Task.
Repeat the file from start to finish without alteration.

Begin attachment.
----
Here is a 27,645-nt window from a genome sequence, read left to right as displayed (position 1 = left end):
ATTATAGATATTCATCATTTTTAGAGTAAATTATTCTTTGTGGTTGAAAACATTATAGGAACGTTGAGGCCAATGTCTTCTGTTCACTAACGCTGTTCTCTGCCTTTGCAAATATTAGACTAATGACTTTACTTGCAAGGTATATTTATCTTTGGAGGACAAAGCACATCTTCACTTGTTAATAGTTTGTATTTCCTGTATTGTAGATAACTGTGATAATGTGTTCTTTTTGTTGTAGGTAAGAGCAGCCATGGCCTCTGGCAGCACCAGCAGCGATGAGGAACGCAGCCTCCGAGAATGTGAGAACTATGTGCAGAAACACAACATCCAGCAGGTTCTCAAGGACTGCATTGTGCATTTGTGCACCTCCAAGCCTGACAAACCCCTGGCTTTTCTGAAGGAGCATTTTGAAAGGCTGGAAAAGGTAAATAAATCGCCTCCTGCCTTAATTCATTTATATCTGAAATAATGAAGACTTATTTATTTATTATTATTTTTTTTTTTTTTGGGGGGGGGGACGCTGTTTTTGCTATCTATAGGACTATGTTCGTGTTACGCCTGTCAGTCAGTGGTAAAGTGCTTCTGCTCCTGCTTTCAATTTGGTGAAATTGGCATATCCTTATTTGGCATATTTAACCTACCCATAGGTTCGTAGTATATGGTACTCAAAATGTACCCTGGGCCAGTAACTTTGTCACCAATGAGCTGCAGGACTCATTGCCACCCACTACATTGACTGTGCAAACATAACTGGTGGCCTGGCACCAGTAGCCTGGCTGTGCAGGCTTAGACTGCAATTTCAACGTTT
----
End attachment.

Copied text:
Here is a 27,645-nt window from a genome sequence, read left to right as displayed (position 1 = left end):
ATTATAGATATTCATCATTTTTAGAGTAAATTATTCTTTGTGGTTGAAAACATTATAGGAACGTTGAGGCCAATGTCTTCTGTTCACTAACGCTGTTCTCTGCCTTTGCAAATATTAGACTAATGACTTTACTTGCAAGGTATATTTATCTTTGGAGGACAAAGCACATCTTCACTTGTTAATAGTTTGTATTTCCTGTATTGTAGATAACTGTGATAATGTGTTCTTTTTGTTGTAGGTAAGAGCAGCCATGGCCTCTGGCAGCACCAGCAGCGATGAGGAACGCAGCCTCCGAGAATGTGAGAACTATGTGCAGAAACACAACATCCAGCAGGTTCTCAAGGACTGCATTGTGCATTTGTGCACCTCCAAGCCTGACAAACCCCTGGCTTTTCTGAAGGAGCATTTTGAAAGGCTGGAAAAGGTAAATAAATCGCCTCCTGCCTTAATTCATTTATATCTGAAATAATGAAGACTTATTTATTTATTATTATTTTTTTTTTTTTTGGGGGGGGGGACGCTGTTTTTGCTATCTATAGGACTATGTTCGTGTTACGCCTGTCAGTCAGTGGTAAAGTGCTTCTGCTCCTGCTTTCAATTTGGTGAAATTGGCATATCCTTATTTGGCATATTTAACCTACCCATAGGTTCGTAGTATATGGTACTCAAAATGTACCCTGGGCCAGTAACTTTGTCACCAATGAGCTGCAGGACTCATTGCCACCCACTACATTGACTGTGCAAACATAACTGGTGGCCTGGCACCAGTAGCCTGGCTGTGCAGGCTTAGACTGCAATTTCAACGTTT